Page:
where *p* denotes the proportion of the combined population that is in the first population and *q* is equal to 1 − *p*. Given *r*, one can calculate *r*^{2}, the proportion of the variance in the covariate that is explained by group membership. Given two equally sized populations and an Effect Size Index of 0.1, then the Pearson correlation coefficient is 0.05. This implies that group membership explains 0.25 per cent of the variance of the covariate. In our matched sample, the largest standardized difference was 0.03 (potassium). The Pearson correlation coefficient would be 0.015, and group membership explains 0.0225 per cent of the variance in potassium.

Standardized differences are increasingly being used to compare balance in baseline covariates between treated and untreated subjects in the propensity-score matched sample. A limitation to their use is lack of consensus as to what value of a standardized difference denotes important residual imbalance between treated and untreated subjects in the matched sample. While there is no clear consensus on this issue, some researchers have proposed that a standardized difference of 0.1 (10 per cent) denotes meaningful imbalance in the baseline covariate [23]. It is likely that the threshold for acceptable imbalance depends, to some degree, on the prognostic importance of the covariate in question. Ho *et al.* suggest that better balance is more important for prognostically important covariates than for weak predictors of the outcome [12].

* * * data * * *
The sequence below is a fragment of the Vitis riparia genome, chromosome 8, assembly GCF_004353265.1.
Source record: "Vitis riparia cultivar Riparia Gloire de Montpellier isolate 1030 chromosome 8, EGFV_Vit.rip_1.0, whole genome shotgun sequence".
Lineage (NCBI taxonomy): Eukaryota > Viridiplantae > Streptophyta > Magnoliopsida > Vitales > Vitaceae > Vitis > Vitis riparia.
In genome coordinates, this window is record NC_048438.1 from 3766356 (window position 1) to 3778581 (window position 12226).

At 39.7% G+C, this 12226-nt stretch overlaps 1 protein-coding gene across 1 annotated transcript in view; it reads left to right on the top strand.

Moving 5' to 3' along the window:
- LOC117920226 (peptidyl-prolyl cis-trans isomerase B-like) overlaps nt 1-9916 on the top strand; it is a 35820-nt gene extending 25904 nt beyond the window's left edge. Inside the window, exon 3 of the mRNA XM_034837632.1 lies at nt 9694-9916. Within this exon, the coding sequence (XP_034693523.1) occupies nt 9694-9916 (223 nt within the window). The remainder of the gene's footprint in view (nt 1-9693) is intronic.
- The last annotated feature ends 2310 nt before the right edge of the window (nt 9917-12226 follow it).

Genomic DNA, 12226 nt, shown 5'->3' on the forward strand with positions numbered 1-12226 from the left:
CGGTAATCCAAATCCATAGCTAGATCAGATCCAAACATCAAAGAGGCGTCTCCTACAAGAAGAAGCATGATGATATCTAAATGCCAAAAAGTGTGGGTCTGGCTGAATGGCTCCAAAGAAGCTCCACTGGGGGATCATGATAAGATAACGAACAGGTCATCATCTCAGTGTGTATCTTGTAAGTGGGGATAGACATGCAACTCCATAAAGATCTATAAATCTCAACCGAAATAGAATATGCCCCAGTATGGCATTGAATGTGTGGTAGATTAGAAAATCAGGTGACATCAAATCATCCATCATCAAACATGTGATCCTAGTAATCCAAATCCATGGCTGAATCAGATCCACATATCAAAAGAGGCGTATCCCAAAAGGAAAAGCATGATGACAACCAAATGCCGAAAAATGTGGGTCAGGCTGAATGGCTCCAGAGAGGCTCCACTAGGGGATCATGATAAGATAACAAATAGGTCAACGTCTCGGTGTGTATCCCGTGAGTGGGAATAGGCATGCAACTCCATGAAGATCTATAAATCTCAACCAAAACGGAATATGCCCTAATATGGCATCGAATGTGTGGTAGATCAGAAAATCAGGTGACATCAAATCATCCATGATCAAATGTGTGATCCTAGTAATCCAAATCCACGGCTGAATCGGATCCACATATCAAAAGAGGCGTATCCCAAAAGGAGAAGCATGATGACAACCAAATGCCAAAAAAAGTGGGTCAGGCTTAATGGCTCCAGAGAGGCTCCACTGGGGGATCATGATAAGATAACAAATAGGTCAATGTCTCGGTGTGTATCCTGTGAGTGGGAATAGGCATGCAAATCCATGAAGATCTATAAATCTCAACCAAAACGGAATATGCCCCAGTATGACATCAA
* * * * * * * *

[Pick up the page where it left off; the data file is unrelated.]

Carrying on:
In this subsection, we propose methods to estimate the empirical sampling distribution of the standardized difference of the mean under the assumption that the mean (or prevalence) of a covariate is equal between two groups. This allows one to determine a plausible range of observed standardized differences when the propensity score model has been correctly specified.

We first consider the case of a continuous covariate and two independent samples. Assume that the true standardized difference is equal to δ Then the large sample distribution of the standardized differences converges to a normal distribution with mean δ and variance (*n _{T}* +